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Archive for July 10th, 2017

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What’s In a Name?

On Saturday at morning prayer Abbot John invested Jordan as a novice.  To no one’s particular surprise Jordan chose to take a monastic name — Brother Jacob.  Coincidentally, three hours later the first reading at Mass told the unflattering story of how Jacob had connived to secure his father Isaac’s blessing, leaving his older twin Esau holding the bag.  Was this some sort of omen?

For centuries monks and nuns have taken religious names to mark these moments of transition, and we’re not the only ones to do this.  Popes are the most obvious examples, and on occasion monarchs do so as well.  In a twist on this, many adopt the surname of a spouse in a wedding ceremony.  All have their individual reasons for doing so, but common to most is the desire to note the passage into a new chapter of life.

IMG_0126_2Until the 1960s monks at Saint John’s Abbey, like most other monks and nuns in the Catholic tradition, were expected to take a new name that was unique in the community.  In smaller communities this posed no problem, but in larger communities this sometimes triggered the law of unintended consequences.  This was particularly acute at the Monastery of Saint Benedict, our sister-community down the road.  With over a thousand sisters requiring unique identification, latecomers could get stuck with some truly gawd-awful names.  I will forever recall the morning when we noted the passing of Sisters Domatilla Volkerstorffer and Theofrida Berling.  It must have come as quite a shock when the prioress bestowed those names on the two unsuspecting young women.  It had to be particularly tough on Miss Volkerstorffer, who had to be hoping for something simple like Linda or Joyce.  What a moniker to have to carry around for the next seventy years!

Needless to say, the stones in the convent cemetery carry a nearly complete inventory of seldom-used Saxon and other Teutonic names.  Small wonder that when given the chance to return to baptismal names, many did so with undisguised relief.

IMG_0056Today monks at Saint John’s can choose to change or not to change their names.  When I arrived there were eight monks named Michael, and I decided not to be the ninth of anything.  So I took Eric, and not because of any particular devotion to Saint Eric.  In fact, I had to look him up to see if there was such a person.  I adopted it for the simple reason that it wasn’t bizarre;  and just as importantly, I wouldn’t have to share it with anyone.  That plan worked well until a second Eric arrived many years later;  but we’ve managed well enough with a Brother Eric and a Father Eric.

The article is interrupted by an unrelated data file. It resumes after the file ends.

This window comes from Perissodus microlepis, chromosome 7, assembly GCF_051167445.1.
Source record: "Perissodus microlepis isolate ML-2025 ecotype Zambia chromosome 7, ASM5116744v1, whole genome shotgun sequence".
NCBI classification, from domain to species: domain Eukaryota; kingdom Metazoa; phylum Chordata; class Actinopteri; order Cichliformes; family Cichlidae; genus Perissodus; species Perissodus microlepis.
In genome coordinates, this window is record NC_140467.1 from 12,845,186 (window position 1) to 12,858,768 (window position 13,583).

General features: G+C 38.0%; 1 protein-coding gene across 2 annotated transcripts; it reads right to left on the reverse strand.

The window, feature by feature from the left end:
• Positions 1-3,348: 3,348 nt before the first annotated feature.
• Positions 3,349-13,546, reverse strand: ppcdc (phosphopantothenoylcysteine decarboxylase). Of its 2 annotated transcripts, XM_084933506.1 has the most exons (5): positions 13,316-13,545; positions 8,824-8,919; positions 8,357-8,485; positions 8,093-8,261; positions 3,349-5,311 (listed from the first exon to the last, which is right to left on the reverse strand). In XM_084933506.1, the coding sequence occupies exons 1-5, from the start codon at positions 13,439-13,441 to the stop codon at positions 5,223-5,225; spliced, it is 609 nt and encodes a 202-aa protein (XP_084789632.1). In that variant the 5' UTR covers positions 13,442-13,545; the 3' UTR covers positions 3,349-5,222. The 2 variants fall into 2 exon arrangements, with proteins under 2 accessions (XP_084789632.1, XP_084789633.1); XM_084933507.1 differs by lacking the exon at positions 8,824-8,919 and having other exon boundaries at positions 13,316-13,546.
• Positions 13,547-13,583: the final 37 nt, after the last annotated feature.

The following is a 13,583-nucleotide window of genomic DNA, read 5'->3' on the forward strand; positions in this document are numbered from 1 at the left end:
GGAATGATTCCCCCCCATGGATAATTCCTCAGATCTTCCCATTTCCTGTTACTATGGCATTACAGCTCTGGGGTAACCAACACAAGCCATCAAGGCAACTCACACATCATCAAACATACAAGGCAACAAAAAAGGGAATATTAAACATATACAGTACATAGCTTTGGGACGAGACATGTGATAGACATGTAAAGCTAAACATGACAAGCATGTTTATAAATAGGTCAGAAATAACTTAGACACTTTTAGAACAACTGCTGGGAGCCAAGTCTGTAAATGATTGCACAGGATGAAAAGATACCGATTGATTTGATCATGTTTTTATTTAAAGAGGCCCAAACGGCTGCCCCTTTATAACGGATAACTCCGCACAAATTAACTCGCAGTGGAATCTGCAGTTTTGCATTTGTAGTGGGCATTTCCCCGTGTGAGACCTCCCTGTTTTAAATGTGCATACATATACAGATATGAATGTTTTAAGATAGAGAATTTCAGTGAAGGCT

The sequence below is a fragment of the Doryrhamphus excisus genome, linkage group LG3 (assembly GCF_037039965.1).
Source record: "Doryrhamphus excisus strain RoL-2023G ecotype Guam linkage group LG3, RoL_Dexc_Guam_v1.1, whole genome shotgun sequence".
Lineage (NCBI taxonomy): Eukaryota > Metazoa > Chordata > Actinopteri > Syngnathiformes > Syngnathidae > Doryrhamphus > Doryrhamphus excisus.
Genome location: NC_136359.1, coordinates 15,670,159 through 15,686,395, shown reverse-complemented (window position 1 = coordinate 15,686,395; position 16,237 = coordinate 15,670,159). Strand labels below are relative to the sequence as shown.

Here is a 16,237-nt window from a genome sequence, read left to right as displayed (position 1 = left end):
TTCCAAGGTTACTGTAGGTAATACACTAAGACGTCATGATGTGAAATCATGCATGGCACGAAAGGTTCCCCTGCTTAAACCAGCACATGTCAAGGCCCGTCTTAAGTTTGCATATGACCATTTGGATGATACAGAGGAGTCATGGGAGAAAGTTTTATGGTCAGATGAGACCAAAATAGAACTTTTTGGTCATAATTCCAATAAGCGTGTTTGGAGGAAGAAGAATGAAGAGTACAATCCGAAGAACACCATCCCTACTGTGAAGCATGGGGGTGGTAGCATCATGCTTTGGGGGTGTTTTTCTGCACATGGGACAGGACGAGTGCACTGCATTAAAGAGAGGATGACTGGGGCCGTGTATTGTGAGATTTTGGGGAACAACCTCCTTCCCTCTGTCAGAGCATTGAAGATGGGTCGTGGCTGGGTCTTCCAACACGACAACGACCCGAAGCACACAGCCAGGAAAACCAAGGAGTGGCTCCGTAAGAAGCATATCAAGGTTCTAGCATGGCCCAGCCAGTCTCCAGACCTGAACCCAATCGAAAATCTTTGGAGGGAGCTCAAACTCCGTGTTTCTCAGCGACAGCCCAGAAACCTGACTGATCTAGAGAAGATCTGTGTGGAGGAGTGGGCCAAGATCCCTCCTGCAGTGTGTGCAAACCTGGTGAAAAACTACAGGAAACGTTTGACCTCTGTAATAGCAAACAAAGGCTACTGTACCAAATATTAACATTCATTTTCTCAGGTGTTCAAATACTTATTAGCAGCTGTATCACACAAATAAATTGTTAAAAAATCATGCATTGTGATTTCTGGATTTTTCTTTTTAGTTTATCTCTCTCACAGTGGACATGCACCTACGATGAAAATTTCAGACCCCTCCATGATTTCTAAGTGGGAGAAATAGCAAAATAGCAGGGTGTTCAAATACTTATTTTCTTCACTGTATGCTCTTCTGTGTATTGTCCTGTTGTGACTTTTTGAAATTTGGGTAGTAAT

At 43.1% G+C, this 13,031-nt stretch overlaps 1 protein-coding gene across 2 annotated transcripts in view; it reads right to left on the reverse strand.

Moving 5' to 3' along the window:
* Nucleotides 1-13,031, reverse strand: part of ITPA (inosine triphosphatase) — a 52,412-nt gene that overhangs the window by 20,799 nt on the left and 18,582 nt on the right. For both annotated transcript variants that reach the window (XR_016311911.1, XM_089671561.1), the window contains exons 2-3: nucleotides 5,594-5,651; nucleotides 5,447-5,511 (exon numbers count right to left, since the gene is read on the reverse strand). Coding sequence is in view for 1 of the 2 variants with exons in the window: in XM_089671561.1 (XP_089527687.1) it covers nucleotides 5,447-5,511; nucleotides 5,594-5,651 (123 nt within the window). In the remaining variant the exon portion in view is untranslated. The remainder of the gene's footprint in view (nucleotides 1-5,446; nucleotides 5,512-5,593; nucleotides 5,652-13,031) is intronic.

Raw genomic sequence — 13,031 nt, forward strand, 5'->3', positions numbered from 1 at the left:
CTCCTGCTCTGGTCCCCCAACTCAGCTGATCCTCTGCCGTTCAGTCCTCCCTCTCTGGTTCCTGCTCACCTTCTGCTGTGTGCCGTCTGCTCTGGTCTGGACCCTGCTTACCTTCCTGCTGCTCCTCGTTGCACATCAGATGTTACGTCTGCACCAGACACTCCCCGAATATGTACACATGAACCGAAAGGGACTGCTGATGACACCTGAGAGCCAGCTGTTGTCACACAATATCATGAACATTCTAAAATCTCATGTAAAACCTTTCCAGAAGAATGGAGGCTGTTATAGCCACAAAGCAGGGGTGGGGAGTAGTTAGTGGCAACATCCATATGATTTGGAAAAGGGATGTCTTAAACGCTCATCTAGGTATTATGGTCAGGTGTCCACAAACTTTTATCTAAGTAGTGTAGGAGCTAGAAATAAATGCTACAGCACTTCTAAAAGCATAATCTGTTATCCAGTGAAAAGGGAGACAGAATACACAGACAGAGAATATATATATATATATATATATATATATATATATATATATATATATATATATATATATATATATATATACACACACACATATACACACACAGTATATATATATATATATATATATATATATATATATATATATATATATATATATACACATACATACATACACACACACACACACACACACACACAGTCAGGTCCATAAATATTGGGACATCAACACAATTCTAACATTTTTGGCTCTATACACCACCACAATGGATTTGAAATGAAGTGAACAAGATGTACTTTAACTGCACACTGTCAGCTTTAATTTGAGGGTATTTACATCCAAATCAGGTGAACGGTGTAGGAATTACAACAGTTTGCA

I have to confess that I secretly hoped Jordon would have kept his name.  The last monk with that name — Father Jordan — passed away several years ago.  So the name was available and it was unique.  But my reasons for this arose primarily from my arcane sense of humor.  I’ve long been fond of that Advent hymn that begins “On Jordan’s bank the Baptist’s cry…”. That Jordan’s bank is only a short mental leap to those venerable English institutions by the name of Barclay’s Bank and Lloyd’s Bank.  I always wanted to meet Barclay or Lloyd, just to ask them about their banks.  And I would have even settled for a chat with Bob of the fictional Bob’s Bank in Lake Wobegon.  But I know that will never be.  However, I could know Jordan of Jordan’s Bank.

IMG_0045Just to be clear about this, I’m not the only one to indulge in such thoughts.  To cite but one other example, it’s helpful to know that we have a number of monks with hyphenated names, á la Pope John-Paul.  One confrere voiced the hope that the new novice might consider the name Brother Michael-Jordan.  That apparently didn’t make it past the first round of cuts.

Brother Jacob hasn’t tipped his hand as to why he took that name, but I suspect he was nonplussed to hear that reading on Jacob on the day of his clothing in the habit.  So what does that story portend about Brother Jacob?  Will he pattern his life on that of his namesake, who connived to get his brother’s birthright and tricked his father out of a blessing that should have gone to his brother?  Or does this suggest that Brother Jacob has come to the monastery to seek God and will strive for that vision, no matter the personal cost?  Who knows.  But if he’s come with high hopes and a dollop of the flaws that all of us have, then he’s come to the right place.  We’re just the sort of people to welcome him on our flawed and meandering pilgrimage to the Lord.

IMG_0092_2Notes

+On the 4th of July the monks celebrated Independence Day with a cookout in the garden of the monastery.  I also chose that day for a hike of 10.7 miles.  To my recollection it’s the longest I’ve ever walked, and coming on the heels of my back injury this winter it was a major triumph.  Needless to say, I was tired at the end of it, though not sore.  Some soreness did pop up for the next two days, but overall this was a great personal accomplishment on the road to my own recovery.  The doctor had advised me that walking would be good. and he’s given his blessing to an abbreviated walk of the Camino to Santiago Compostela in the fall of 2018.  So I may as well get used to such walks now if I am going to have any chance to do it next year.

+On July 8th Abbot John clothed Brother Jacob as a novice at morning prayer.

+On July 11th we will celebrate the feast of Saint Benedict, and for that reason I have resorted to photos from the Abbey of Subiaco outside of Rome for today’s post.  Saint Benedict began his monastic life there; and while the frescos are a bit faded, they are authentic and illustrate the life of Benedict.

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